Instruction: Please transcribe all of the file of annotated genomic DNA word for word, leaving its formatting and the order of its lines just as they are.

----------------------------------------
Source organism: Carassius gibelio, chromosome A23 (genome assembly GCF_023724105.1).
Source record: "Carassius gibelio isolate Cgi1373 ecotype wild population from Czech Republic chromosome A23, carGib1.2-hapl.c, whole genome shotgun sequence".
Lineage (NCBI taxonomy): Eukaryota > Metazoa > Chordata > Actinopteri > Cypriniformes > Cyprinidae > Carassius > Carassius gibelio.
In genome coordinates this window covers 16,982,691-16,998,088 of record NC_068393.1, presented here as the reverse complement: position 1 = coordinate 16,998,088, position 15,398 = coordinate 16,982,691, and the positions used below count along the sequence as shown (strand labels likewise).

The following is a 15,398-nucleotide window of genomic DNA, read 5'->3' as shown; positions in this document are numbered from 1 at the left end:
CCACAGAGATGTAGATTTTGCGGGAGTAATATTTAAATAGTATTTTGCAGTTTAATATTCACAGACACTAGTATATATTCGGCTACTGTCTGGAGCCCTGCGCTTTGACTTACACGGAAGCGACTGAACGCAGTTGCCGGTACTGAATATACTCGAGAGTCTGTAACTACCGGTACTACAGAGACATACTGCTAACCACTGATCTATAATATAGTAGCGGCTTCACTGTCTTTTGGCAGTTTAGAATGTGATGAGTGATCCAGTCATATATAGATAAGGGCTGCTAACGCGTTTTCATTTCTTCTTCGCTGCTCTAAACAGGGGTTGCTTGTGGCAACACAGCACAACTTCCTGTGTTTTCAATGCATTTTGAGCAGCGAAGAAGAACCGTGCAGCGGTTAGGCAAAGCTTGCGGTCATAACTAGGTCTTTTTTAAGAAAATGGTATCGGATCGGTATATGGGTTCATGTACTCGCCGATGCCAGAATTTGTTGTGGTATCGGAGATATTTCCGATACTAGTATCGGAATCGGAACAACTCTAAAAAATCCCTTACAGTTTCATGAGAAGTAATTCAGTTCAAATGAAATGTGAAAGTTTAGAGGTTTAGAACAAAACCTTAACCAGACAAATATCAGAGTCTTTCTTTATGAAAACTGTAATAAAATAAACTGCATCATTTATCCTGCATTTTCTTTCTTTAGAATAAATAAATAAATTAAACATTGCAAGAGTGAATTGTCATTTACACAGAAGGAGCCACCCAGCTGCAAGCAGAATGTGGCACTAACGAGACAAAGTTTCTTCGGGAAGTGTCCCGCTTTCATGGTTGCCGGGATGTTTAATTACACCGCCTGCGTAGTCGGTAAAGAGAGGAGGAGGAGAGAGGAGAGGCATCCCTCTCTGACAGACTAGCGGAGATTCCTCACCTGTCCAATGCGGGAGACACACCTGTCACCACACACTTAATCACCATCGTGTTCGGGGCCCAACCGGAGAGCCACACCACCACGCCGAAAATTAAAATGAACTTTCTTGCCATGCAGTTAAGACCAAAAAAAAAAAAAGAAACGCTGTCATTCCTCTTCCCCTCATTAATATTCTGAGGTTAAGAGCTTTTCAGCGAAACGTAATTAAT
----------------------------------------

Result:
Source organism: Carassius gibelio, chromosome A23 (genome assembly GCF_023724105.1).
Source record: "Carassius gibelio isolate Cgi1373 ecotype wild population from Czech Republic chromosome A23, carGib1.2-hapl.c, whole genome shotgun sequence".
Lineage (NCBI taxonomy): Eukaryota > Metazoa > Chordata > Actinopteri > Cypriniformes > Cyprinidae > Carassius > Carassius gibelio.
In genome coordinates this window covers 16,982,691-16,998,088 of record NC_068393.1, presented here as the reverse complement: position 1 = coordinate 16,998,088, position 15,398 = coordinate 16,982,691, and the positions used below count along the sequence as shown (strand labels likewise).

The following is a 15,398-nucleotide window of genomic DNA, read 5'->3' as shown; positions in this document are numbered from 1 at the left end:
CCACAGAGATGTAGATTTTGCGGGAGTAATATTTAAATAGTATTTTGCAGTTTAATATTCACAGACACTAGTATATATTCGGCTACTGTCTGGAGCCCTGCGCTTTGACTTACACGGAAGCGACTGAACGCAGTTGCCGGTACTGAATATACTCGAGAGTCTGTAACTACCGGTACTACAGAGACATACTGCTAACCACTGATCTATAATATAGTAGCGGCTTCACTGTCTTTTGGCAGTTTAGAATGTGATGAGTGATCCAGTCATATATAGATAAGGGCTGCTAACGCGTTTTCATTTCTTCTTCGCTGCTCTAAACAGGGGTTGCTTGTGGCAACACAGCACAACTTCCTGTGTTTTCAATGCATTTTGAGCAGCGAAGAAGAACCGTGCAGCGGTTAGGCAAAGCTTGCGGTCATAACTAGGTCTTTTTTAAGAAAATGGTATCGGATCGGTATATGGGTTCATGTACTCGCCGATGCCAGAATTTGTTGTGGTATCGGAGATATTTCCGATACTAGTATCGGAATCGGAACAACTCTAAAAAATCCCTTACAGTTTCATGAGAAGTAATTCAGTTCAAATGAAATGTGAAAGTTTAGAGGTTTAGAACAAAACCTTAACCAGACAAATATCAGAGTCTTTCTTTATGAAAACTGTAATAAAATAAACTGCATCATTTATCCTGCATTTTCTTTCTTTAGAATAAATAAATAAATTAAACATTGCAAGAGTGAATTGTCATTTACACAGAAGGAGCCACCCAGCTGCAAGCAGAATGTGGCACTAACGAGACAAAGTTTCTTCGGGAAGTGTCCCGCTTTCATGGTTGCCGGGATGTTTAATTACACCGCCTGCGTAGTCGGTAAAGAGAGGAGGAGGAGAGAGGAGAGGCATCCCTCTCTGACAGACTAGCGGAGATTCCTCACCTGTCCAATGCGGGAGACACACCTGTCACCACACACTTAATCACCATCGTGTTCGGGGCCCAACCGGAGAGCCACACCACCACGCCGAAAATTAAAATGAACTTTCTTGCCATGCAGTTAAGACCAAAAAAAAAAAAAGAAACGCTGTCATTCCTCTTCCCCTCATTAATATTCTGAGGTTAAGAGCTTTTCAGCGAAACGTAATTAAT